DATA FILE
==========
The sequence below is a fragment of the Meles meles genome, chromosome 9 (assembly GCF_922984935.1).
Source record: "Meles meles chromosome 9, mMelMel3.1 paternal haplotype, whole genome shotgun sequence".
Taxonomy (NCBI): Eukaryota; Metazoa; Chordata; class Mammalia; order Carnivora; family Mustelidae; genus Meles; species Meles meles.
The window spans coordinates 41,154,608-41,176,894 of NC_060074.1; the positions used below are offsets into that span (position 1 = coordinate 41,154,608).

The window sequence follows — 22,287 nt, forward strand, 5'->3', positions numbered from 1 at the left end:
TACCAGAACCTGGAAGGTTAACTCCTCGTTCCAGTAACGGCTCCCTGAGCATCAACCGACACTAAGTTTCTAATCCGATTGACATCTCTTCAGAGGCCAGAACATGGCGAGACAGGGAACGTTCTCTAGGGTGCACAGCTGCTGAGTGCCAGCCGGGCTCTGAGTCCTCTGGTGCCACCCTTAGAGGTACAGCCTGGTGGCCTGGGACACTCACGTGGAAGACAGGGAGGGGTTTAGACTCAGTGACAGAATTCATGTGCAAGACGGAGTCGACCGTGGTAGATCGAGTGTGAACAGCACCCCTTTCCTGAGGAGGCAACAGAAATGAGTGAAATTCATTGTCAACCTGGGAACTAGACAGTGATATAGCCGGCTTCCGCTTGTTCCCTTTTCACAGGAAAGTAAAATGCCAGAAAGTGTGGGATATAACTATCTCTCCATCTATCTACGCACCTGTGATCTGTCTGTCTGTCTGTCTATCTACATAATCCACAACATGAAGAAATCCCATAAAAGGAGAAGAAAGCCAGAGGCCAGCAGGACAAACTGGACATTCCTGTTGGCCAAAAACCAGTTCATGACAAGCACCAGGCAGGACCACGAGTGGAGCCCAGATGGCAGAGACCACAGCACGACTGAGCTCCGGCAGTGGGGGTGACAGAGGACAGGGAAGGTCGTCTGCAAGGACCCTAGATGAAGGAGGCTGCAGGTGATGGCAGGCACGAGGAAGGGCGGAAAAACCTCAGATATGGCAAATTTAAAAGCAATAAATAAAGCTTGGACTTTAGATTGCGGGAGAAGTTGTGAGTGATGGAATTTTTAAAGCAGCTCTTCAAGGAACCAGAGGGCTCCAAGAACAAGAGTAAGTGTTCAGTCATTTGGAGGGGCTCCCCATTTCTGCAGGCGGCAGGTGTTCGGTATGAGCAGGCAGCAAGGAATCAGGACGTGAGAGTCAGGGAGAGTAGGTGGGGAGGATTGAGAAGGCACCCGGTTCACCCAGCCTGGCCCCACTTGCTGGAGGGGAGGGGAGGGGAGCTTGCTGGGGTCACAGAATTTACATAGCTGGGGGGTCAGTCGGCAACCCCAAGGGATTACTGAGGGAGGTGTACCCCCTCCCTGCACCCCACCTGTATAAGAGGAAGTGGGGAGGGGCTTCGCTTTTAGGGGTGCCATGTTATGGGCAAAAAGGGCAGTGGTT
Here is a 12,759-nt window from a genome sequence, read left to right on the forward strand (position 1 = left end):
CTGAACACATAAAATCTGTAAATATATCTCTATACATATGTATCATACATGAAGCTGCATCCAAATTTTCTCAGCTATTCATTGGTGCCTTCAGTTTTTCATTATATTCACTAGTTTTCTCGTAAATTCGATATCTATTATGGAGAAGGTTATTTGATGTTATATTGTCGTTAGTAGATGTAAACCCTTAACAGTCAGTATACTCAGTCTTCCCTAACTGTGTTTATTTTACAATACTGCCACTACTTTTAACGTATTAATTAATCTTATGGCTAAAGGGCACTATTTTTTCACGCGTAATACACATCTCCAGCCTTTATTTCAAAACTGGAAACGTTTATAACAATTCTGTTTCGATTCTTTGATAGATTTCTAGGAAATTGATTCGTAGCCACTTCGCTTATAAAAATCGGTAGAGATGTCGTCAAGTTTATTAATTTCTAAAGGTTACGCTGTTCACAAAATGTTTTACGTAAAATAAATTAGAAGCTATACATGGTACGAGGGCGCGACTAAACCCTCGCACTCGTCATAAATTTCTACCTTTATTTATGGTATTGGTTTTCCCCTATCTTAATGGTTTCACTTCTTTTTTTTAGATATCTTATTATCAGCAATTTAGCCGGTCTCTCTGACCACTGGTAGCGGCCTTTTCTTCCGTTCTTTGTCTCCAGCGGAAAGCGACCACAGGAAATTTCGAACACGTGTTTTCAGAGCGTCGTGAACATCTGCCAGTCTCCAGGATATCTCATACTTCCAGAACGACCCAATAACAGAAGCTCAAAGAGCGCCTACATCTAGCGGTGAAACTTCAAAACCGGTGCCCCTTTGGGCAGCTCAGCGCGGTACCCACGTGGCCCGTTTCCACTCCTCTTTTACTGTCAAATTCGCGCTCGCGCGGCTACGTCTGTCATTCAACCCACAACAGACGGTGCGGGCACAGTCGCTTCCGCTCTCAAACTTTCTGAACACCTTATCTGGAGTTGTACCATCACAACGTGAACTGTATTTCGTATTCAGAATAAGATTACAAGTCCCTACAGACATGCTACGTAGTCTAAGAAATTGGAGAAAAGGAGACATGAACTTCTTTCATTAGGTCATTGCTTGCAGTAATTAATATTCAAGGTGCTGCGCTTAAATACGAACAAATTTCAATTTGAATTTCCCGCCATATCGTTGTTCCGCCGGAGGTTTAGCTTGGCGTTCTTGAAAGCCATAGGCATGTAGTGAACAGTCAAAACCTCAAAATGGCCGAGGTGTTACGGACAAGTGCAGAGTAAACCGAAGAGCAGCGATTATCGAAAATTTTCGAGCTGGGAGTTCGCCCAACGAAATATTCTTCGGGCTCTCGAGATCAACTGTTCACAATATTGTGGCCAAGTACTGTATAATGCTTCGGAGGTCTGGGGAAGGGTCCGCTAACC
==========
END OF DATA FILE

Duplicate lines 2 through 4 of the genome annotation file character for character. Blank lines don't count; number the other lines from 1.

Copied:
Source record: "Meles meles chromosome 9, mMelMel3.1 paternal haplotype, whole genome shotgun sequence".
Taxonomy (NCBI): Eukaryota; Metazoa; Chordata; class Mammalia; order Carnivora; family Mustelidae; genus Meles; species Meles meles.
The window spans coordinates 41,154,608-41,176,894 of NC_060074.1; the positions used below are offsets into that span (position 1 = coordinate 41,154,608).